‘We came to get f---ed up:’ Detroit St. Paddy’s revelers ignore coronavirus warnings

March 15, 2020, 10:25 PM by  Violet Ikonomova

No parade, but no shortage of parties, including this one at Nemo's. (Photo: Violet Ikonomova)

A caravan of party buses packed with St. Patrick’s revelers set out from Taylor for a strip of bars in Corktown Sunday, where hundreds from across metro Detroit danced and mingled in shoulder-to-shoulder crowds.

One complication: A global pandemic experts warn will worsen if people don’t distance themselves from one another. The parties, a reliable high point of the year for Detroit bars, were in direct contradiction to the pleading of government and health officials.

The buses were all from one company — Bozzo’s (pronounced “bozos”) Limousine Service. Many revelers, like the 65-year-old driver of one of the coaches, were unfazed by warnings of dire consequences should the spread of coronavirus not be slowed.

"I don't think it’s as bad as what the media is making it out to be,” said Dale Phillips, of Canton. “Yeah there is a concern out here, but if you do your hygiene and be a little bit smart, why not come out? It’s a sunny day in Detroit and, I mean, we're Detroiters — we've been through a lot worse than this.”

Dale Phillips of Bozzo's Limousine. (Photo: Violet Ikonomova)

The partying went on at bars along Michigan Avenue, including Nemo’s, Corktown Tavern and McShane’s, despite the cancellation of the parade that was to anchor the festivities.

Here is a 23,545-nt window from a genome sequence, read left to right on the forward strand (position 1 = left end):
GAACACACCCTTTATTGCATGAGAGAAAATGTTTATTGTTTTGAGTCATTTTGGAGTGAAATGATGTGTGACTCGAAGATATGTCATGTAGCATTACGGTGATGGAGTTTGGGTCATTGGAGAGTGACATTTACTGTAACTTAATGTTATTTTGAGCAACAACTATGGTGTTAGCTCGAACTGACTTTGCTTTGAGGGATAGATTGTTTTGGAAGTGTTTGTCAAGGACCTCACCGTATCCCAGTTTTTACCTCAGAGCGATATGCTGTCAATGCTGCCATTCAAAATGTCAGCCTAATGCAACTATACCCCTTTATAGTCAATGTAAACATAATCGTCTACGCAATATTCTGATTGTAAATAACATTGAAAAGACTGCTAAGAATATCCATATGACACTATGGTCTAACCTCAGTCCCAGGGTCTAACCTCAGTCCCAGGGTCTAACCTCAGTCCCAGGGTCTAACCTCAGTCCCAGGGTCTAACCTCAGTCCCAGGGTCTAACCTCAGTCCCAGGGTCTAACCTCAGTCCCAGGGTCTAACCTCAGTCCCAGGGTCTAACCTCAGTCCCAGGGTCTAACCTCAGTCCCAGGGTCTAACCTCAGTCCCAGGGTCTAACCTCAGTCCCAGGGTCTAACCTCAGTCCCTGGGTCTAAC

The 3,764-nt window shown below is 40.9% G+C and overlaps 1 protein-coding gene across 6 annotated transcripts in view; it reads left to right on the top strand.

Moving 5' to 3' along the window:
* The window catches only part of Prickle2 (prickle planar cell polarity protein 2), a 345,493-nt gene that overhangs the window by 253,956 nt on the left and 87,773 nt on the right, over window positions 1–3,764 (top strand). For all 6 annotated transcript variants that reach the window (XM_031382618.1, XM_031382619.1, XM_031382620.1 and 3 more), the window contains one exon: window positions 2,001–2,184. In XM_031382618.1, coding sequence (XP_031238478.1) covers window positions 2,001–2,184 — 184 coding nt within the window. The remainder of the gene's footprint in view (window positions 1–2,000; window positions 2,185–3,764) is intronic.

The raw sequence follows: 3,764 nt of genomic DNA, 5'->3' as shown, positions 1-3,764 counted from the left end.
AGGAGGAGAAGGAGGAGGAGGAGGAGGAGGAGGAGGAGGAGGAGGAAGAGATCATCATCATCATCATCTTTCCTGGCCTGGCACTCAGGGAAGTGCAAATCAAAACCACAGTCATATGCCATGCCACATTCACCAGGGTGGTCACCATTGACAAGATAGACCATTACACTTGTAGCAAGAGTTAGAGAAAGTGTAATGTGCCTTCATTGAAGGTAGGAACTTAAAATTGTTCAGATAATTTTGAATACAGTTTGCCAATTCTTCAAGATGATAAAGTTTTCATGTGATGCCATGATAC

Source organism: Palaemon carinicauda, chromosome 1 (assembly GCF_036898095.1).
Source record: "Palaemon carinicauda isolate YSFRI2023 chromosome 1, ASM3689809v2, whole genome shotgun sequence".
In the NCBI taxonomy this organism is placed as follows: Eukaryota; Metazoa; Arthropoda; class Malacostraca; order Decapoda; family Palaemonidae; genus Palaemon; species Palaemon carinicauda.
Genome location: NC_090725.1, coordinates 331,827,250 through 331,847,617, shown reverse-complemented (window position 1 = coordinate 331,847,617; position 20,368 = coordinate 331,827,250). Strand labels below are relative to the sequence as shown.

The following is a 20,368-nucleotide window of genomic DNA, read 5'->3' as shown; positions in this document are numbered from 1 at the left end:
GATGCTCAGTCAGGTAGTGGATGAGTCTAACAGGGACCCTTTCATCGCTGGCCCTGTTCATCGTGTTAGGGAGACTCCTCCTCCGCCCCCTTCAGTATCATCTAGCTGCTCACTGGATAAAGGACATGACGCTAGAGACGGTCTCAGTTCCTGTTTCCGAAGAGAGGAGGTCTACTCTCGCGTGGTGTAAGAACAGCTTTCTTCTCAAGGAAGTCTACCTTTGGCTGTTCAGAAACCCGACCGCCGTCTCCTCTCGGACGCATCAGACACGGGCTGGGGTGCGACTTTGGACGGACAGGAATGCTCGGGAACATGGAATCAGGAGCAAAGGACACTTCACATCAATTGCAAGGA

Gov. Gretchen Whitmer has banned gatherings of 250 or more and advised people to stay at least six feet away from others to avoid contracting the highly contagious virus, which health officials say is primarily transmitted through respiratory droplets. But in a Sunday news conference that announced a total 45 confirmed Michigan cases, Whitmer stopped short of closing bars and restaurants, as her counterparts in Ohio, Illinois, Massachusetts and California have done. On Monday morning, the Free Press reported she would order the establishments closed except for carry out and delivery service at 3 p.m.

“We’re clearly watching that and I’m communicating with my colleagues across the country,” Whitmer said Sunday. “Like everyone else, I saw photos of people cramming into facilities … I found those critically disturbing.”

Whitmer said then that she could make a determination in the coming days. Schools are closed across the state, and many large companies have told employees to work from home.

McShane's hosted an indoor-outdoor dance party with DJs. (Photo: Violet Ikonomova)

Dr. Teena Chopra, medical director of infection prevention and epidemiology at DMC Harper University Hospital, says the state’s confirmed cases — which later ticked up to 53 — are “just the tip” of a “very, very big” iceberg. Hundreds of people are likely infected, she said, and many may exhibit mild or no symptoms.